Never judge. It’s not your job. Judge yourself, not others. If we say that somebody should clean up their act we might be preaching works over grace.
Listen. You probably don’t listen enough (I don’t). Spend a lot of time listening to what people are saying, rather than telling them what they should be saying, or what you think they need to hear before they have told you where they are, sometimes even who they are.
Be honest about your own needs to “them”. We can convey dignity through asking for help and showing our own vulnerability.
Be subversive, just as Jesus did subversive apologetics
There are three stages of apologetics and evangelism. The last stage is “proclamation.” It’s the part of the work that we evangelicals focus on, and rightly give lots of importance to. It is through the proclamation of the gospel and only through the proclamation of the gospel and a person’s repentance and acceptance of Jesus that that person will be invited to the marriage supper.
However, in our society there are at least two other aspects to evangelism and apologetics that need to come before proclamation. If the stages don’t come before, nobody will “get” the proclamation (but by some divine intervention). People need to understand the world view, the true world view, in which Jesus’ death and resurrection makes sense. They don’t have to have a comprehensive understanding of the Judeo-Christian tradition, but some sense of what the creation-fall-redemption narrative is about would help.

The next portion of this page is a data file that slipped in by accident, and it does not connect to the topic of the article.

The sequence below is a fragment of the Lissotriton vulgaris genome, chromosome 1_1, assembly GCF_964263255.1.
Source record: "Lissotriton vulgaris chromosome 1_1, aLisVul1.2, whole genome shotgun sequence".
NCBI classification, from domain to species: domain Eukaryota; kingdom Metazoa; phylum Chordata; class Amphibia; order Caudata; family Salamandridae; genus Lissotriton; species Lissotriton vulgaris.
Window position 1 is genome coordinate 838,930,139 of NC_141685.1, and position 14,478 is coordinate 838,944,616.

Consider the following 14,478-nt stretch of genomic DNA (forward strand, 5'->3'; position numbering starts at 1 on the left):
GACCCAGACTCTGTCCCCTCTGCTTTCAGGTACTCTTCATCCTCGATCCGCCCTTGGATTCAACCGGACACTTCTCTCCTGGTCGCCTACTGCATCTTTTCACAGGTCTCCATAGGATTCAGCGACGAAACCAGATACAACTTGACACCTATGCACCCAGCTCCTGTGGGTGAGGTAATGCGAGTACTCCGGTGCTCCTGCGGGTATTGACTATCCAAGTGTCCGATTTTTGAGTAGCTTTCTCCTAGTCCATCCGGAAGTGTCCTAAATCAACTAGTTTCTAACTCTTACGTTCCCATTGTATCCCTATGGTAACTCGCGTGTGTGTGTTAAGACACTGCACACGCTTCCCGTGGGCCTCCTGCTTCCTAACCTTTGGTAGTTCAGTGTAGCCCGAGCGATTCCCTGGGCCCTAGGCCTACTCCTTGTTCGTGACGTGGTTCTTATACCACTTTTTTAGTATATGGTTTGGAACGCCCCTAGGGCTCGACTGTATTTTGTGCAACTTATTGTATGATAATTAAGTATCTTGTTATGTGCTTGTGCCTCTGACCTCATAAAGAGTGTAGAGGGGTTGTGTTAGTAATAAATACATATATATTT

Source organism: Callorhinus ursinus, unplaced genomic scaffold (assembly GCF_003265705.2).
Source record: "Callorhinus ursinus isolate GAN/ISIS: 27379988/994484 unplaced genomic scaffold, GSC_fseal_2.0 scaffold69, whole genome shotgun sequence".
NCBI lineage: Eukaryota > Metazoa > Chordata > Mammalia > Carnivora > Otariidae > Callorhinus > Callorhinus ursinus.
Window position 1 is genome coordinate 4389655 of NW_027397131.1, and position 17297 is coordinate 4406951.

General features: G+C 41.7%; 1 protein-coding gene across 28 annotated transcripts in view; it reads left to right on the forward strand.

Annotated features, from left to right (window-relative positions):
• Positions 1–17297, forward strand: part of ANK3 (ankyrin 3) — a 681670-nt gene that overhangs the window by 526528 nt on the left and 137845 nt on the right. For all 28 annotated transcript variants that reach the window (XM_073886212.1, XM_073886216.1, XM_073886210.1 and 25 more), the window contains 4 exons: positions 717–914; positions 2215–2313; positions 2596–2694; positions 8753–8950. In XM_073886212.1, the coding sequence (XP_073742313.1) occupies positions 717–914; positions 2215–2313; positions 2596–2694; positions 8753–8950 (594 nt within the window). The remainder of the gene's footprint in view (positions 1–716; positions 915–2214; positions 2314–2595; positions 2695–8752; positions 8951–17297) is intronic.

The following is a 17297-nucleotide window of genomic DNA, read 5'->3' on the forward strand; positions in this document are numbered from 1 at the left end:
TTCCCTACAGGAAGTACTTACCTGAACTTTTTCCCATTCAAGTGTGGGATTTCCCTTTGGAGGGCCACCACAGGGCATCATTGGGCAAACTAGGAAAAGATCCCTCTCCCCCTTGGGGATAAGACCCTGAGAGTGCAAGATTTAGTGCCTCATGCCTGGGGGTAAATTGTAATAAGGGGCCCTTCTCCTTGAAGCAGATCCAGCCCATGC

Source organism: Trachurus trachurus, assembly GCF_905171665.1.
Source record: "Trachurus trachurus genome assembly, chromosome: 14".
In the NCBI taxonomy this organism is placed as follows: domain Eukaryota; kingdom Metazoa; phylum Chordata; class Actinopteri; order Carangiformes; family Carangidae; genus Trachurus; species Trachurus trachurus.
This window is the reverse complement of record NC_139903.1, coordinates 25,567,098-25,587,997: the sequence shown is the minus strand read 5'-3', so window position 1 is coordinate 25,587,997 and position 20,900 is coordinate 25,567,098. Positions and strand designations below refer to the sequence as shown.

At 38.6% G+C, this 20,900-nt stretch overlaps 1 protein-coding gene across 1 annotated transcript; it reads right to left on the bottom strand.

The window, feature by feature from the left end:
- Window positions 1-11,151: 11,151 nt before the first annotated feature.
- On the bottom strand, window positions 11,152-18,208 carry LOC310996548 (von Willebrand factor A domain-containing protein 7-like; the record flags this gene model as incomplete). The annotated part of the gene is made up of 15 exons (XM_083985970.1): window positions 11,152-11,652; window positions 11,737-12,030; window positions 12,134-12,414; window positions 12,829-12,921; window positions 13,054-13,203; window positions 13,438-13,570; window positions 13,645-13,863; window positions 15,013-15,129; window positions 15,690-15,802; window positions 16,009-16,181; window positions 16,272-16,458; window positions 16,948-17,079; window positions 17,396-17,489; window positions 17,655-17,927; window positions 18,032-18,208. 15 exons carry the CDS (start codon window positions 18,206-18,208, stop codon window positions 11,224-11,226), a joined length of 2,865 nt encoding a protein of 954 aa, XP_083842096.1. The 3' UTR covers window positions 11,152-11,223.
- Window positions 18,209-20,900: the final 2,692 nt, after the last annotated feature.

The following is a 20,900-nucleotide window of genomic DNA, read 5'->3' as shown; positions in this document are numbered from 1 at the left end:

We live in a society where most people my age have not been to church and heard this sort of narrative. Many teens may be the fourth or even fifth generation of people who have not been to church. This means that some of our basic assumptions, might be very different than our friends and colleagues. They might have never heard the story of David and Goliath.
For many people it will be enough to start with issues of world view in your apologetics, but for some it will be vital that you start from before this point, which is the most important part of apologetics. This is the first and hardest part and the part which we don’t do enough of in our tradition, and if we do, do it, we tend to do it badly.
Many people are skeptics. Most skeptics are radically so. They are the people who will be up for a debate with you. They will treat Dawkins as their prophet and use hearsay about Christianity and all the evils perpetrated in the name of Jesus to push away any argument you might be able to produce.
Don’t engage in debate. You will not change their minds even if you “win” the debate; the person will walk away affirmed in their own faith position.